Establish a mindset for success
Solidify student commitment by having a one-on-one conversation about what it will take to complete a course, degree or program.
I make it a point to discuss commitment with my ‘young’ doctoral students to reinforce the mindset that is necessary for them to complete the three to five-year program and earn their degree. A good portion of our discussion is that they will have 100 legitimate reasons to quit and they have to decide now, at the start of their program, that they will earn their degree and nothing will stop them from completing their goal. As issues arise during their program, this conversation will be replayed in their minds and will hopefully keep them inspired to complete their program.
Students often feel guilty about the time they are away from family. Remind them that they are modeling life-long learning and you’ll see the transformation in them.
The diversity of working students adds richness to course discussions and provides valuable learning for the entire class. Consider that a financial manager and human resources administrator can share insights that they would not receive in a traditional textbook-centric course, or in their working experience.
Facilitate discussions that encourage students to share their experiences to create a broader base of information that they can use in the real world. Include your own experience for additional insight. This keeps students engaged in the coursework.
The responsibility that we have as educators is balanced by the rewards we receive when a student shares about successfully using a strategy at work that was discussed in class, or overcoming obstacles to reach their goals.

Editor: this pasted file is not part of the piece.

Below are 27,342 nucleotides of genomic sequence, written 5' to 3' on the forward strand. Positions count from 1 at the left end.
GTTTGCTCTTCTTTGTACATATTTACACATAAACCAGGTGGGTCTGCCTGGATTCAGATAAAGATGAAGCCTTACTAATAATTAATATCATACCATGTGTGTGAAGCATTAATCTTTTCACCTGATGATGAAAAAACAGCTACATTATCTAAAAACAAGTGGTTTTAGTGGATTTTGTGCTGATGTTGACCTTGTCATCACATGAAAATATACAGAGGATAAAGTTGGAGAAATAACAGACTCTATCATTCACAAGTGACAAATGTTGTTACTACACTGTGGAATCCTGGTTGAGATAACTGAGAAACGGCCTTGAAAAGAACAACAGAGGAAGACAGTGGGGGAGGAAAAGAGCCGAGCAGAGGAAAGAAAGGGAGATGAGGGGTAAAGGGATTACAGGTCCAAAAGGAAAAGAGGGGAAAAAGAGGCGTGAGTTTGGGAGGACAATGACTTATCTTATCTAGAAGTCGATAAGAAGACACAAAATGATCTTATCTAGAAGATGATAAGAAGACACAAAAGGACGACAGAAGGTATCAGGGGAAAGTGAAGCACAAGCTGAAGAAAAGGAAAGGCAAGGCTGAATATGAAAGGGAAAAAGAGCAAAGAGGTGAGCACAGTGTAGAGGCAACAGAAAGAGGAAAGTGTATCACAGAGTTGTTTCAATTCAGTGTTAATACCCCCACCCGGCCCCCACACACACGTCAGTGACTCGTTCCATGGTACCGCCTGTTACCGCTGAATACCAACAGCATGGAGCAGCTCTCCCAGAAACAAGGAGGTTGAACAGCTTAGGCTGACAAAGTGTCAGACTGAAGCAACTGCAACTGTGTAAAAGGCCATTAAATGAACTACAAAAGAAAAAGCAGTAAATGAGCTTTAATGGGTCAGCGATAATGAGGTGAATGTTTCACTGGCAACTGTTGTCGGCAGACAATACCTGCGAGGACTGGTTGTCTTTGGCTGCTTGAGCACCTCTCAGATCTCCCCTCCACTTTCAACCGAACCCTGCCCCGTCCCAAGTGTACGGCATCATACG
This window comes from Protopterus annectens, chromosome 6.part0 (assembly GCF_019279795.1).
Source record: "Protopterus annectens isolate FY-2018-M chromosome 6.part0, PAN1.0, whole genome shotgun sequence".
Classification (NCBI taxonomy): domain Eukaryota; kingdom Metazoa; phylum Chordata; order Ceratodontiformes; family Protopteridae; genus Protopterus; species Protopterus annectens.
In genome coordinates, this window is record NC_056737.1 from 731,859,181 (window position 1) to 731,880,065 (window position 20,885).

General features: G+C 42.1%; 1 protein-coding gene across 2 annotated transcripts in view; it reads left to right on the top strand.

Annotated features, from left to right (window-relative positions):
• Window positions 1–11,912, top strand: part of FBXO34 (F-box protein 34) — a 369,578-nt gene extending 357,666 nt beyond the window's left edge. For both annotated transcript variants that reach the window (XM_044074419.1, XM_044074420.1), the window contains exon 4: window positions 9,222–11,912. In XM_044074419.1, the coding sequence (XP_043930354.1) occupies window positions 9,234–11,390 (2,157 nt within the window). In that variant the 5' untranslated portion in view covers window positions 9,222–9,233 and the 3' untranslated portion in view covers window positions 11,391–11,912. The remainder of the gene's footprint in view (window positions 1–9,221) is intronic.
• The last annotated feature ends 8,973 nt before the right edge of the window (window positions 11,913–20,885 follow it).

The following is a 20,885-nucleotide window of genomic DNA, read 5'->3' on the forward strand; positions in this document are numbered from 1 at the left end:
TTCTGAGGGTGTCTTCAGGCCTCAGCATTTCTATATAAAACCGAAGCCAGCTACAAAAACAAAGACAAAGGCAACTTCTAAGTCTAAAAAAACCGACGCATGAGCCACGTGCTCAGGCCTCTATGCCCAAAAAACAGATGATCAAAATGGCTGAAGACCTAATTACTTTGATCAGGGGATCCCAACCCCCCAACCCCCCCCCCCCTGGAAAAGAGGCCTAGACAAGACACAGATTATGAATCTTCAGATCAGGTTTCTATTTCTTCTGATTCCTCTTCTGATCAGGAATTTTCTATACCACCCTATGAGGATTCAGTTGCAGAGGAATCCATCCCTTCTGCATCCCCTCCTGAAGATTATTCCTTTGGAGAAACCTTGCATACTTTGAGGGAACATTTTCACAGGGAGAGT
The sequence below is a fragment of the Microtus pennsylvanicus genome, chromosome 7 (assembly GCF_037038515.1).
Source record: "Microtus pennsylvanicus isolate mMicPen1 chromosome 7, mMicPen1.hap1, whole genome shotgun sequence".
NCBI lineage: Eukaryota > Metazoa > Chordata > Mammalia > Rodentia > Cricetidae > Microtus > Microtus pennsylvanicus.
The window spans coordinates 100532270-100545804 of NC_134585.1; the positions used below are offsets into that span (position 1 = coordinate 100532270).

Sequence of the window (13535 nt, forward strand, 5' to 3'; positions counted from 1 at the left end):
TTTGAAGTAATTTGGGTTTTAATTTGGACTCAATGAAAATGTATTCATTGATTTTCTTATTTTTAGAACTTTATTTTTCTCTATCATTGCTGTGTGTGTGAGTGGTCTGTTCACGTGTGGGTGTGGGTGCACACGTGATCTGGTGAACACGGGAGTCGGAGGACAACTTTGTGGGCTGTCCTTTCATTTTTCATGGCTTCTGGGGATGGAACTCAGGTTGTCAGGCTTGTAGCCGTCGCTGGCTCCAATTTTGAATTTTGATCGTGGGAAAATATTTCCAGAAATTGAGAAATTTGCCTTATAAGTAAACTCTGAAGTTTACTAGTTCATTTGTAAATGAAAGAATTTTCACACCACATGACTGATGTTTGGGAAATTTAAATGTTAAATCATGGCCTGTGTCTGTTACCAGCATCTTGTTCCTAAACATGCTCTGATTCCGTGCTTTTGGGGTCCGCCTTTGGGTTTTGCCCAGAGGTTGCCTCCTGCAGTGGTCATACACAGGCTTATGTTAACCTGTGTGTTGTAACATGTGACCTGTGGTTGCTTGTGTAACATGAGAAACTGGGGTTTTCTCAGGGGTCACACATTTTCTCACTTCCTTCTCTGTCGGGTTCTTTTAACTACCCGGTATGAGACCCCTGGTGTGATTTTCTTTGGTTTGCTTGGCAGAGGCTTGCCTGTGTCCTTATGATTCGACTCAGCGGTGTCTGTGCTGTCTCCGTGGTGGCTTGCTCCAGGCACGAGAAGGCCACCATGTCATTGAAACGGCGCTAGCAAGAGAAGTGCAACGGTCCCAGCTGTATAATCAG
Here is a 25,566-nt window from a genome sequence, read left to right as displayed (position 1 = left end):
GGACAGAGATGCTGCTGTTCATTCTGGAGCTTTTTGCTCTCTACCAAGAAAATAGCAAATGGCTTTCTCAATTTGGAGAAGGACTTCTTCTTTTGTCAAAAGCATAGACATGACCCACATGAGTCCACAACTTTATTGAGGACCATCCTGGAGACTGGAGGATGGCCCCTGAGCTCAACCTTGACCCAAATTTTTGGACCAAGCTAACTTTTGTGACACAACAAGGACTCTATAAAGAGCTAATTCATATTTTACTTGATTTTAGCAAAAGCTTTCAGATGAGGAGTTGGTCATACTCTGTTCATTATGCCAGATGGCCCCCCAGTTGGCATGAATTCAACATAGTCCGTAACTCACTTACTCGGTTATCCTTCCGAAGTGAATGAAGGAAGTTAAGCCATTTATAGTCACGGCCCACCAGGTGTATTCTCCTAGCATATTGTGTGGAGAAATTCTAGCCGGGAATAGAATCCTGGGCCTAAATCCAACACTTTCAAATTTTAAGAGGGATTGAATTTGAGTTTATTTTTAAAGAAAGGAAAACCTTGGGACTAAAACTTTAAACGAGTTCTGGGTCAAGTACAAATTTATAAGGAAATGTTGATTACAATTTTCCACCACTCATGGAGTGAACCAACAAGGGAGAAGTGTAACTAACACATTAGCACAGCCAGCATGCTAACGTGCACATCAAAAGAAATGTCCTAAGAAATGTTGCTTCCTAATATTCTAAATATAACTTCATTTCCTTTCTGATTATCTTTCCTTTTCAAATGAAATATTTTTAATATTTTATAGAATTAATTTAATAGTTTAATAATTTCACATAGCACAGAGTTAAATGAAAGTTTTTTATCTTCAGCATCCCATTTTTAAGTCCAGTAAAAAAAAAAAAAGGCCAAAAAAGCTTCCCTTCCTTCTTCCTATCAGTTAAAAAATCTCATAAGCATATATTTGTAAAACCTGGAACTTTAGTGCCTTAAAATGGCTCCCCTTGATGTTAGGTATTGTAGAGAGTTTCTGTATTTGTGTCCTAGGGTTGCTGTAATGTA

I had a student who was in the first course of his degree program and he was having problems with the written assignments because English was not his first language. I spoke to him about the importance of the written coursework, and that he was required to complete it before he could progress in his program. On his own, this student found someone at a local university to tutor him in English, and he passed the course with flying colors.
This is the type of student who will complete the degree, because he will take ownership of situations and find ways to fulfill the requirements of the program.
As teaching faculty members, we have the responsibility for creating a culture that will allow all students to succeed. By communicating expectations, helping students create a success mindset, not allowing excuses to derail them and keeping them engaged, we will be the type of faculty members that students appreciate.
This article originally appeared in the Chronicle of Higher Education, UOPX Campus Viewpoints section. To review our current faculty articles, visit: https://chronicle.com/campusViewpoint/University-of-Phoenix/29/.